Stewart also swims swiftly in similar word-dense waters supplied by Pierce at his pithiest in "Where Did You Go" when warning of the possible dangers ahead: "Treachery/ Lechery/ Divorce/ Remorse/ A shark-like fin/ Bark-like skin/ Dizziness/ Frizziness/ Gout/ Drought ..." and as the verse winds down, the language becomes inventive in a Yip Harburg-esque way, rhyming "lunacy" and "goonacy." Pierce's poetic side is demonstrated in a major number in this same middle story, when metaphors concerning water take the spotlight, the aunt proudly describing herself as "I am 'White Water,' racing along.." while "Some people are ponds/ They stay in their place ....Some people are lakes/ They wanna stay put ..." The defiance and determination about not becoming like the fearful or complacent folks makes this a kind of cousin to the character-defining number with Stephen Sondheim's words in Gypsy whose title shares the comparative phrase used here: "Some People" (with a more plain-spoken woman describing the stationery set with words such as "Some people sit on their butts...") (Fans of fun facts in musical theatre history may recall that the long career of John Kander had an early resumé-builder gig on the payroll of that 1959 blockbuster as dance music arranger). "White Water" is the rare item in the score as recorded here that allows for any consistent big-voiced bravura singing. What we have here is more a display of low-key characterful sung stretches showcasing the actor-singers' nuanced emotional levels satisfyingly and often warmly shown.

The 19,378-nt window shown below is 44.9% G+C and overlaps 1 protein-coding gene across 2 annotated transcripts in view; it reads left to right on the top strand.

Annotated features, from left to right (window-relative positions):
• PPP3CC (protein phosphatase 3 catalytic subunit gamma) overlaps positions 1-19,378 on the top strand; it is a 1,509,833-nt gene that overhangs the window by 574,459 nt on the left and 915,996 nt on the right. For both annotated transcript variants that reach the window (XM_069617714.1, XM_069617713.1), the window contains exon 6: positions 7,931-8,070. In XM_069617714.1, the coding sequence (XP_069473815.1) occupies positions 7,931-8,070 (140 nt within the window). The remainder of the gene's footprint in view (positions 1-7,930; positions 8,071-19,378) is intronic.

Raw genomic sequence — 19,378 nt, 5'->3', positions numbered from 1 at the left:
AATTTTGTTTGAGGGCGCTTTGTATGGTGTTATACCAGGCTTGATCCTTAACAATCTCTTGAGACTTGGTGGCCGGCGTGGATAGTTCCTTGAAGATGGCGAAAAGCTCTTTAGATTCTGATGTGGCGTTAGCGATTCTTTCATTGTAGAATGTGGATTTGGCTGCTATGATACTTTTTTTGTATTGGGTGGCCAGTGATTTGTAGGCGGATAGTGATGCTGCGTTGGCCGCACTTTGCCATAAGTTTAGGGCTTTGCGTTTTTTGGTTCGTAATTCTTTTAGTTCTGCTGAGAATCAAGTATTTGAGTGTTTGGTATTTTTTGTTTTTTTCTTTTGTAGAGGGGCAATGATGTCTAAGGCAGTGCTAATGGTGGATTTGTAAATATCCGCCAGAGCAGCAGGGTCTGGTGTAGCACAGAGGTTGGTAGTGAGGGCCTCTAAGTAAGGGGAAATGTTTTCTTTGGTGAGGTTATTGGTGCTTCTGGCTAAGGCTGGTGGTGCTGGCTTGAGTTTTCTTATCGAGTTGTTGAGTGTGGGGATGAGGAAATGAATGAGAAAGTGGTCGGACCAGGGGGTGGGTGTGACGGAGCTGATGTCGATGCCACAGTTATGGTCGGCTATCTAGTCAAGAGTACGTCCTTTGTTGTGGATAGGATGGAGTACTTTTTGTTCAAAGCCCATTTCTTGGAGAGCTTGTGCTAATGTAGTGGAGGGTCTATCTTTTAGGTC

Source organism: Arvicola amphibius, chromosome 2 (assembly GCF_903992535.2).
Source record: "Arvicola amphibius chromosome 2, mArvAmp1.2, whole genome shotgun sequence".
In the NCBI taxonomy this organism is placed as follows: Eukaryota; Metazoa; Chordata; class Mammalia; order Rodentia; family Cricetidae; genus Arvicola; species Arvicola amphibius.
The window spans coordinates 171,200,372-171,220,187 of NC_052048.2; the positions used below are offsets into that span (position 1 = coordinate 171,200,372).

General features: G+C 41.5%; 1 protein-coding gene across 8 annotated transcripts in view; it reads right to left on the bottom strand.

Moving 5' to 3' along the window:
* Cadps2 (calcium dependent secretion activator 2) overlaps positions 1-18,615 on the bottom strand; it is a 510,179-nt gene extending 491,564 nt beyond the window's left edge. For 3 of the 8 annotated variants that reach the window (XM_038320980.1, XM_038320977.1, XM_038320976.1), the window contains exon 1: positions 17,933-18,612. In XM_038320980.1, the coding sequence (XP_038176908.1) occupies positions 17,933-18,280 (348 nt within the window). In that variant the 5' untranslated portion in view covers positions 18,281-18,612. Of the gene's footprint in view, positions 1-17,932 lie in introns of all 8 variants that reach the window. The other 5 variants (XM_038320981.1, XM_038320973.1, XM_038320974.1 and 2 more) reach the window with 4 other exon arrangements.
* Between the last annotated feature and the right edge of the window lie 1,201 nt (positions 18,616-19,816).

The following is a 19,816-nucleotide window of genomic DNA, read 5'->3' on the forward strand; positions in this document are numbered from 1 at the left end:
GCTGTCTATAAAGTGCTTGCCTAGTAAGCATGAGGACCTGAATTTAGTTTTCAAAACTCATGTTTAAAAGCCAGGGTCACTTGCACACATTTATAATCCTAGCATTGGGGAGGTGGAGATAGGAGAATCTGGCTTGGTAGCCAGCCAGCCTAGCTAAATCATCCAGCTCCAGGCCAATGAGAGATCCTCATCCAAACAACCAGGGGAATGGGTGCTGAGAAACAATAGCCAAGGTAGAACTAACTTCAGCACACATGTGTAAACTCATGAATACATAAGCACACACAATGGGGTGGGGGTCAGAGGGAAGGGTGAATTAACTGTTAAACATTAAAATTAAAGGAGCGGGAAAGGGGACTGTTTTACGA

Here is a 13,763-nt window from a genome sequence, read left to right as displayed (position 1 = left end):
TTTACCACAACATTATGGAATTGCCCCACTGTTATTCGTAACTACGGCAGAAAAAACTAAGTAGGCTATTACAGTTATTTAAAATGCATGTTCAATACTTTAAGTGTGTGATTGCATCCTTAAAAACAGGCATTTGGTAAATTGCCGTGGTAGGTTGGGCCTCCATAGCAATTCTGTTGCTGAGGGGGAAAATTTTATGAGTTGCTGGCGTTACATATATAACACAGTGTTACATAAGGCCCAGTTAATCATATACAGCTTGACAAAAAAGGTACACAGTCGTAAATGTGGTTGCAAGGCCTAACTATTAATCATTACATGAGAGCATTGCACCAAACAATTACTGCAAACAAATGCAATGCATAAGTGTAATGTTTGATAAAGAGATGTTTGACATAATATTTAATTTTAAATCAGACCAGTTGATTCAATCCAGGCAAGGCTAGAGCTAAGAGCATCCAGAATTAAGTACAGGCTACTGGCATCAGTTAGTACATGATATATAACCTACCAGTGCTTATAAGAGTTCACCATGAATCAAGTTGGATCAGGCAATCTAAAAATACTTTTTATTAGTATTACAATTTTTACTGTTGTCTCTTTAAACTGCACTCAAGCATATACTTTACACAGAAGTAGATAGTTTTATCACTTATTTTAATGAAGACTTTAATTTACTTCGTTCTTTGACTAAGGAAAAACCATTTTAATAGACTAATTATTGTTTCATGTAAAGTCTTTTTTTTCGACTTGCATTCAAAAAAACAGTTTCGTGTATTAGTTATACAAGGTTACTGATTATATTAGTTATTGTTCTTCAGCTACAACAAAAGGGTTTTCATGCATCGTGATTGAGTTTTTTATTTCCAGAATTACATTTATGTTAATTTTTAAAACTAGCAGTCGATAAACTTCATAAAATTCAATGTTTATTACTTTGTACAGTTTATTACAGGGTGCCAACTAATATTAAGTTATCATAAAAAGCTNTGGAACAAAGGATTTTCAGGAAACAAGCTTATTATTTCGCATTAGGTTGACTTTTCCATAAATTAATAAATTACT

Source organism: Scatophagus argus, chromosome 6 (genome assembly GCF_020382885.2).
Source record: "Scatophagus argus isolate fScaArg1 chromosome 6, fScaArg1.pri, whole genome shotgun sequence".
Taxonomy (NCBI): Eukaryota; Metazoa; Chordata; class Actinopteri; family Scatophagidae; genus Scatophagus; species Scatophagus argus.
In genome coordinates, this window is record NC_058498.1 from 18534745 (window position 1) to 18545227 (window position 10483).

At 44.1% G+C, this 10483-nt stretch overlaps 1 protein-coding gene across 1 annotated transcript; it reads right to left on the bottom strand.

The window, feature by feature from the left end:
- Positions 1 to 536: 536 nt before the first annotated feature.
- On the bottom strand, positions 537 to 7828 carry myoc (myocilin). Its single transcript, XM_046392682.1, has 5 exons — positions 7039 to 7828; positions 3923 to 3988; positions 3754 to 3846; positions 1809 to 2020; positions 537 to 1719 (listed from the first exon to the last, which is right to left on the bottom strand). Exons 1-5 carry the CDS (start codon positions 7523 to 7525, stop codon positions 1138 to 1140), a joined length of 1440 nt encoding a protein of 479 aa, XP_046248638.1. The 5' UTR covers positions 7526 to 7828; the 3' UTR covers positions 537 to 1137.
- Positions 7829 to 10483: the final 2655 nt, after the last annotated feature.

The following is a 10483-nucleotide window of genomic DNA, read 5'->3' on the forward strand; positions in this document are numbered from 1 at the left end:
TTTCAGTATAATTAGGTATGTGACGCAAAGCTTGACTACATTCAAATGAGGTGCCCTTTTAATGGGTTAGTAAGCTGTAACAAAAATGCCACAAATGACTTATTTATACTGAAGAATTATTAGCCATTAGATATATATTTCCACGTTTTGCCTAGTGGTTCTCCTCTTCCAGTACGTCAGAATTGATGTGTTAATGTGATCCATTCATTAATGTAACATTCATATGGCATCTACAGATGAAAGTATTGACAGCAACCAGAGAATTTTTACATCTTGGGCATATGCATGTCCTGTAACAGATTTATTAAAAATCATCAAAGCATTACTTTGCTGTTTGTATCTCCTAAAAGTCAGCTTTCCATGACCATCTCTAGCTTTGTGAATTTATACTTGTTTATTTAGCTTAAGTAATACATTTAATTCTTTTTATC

With all this dialogue recorded in big swaths or see-sawing with song, I'd like to quote a few snippets to show that it is miles away from being dull plot-advancing chatter or clunky, wedged-in song cues. These people do sometimes speak with colorful language that makes them good company: Carpenter Ben (Stewart) describes his attachment to the constellations like Andromeda whose nickname gives the opening tale its title: "I fell in love with Andra when I was your age. I could always tell she was watching over me, especially when I woke up in the middle of the night and I felt like I didn't have a single friend. I could just open my window and—there she was."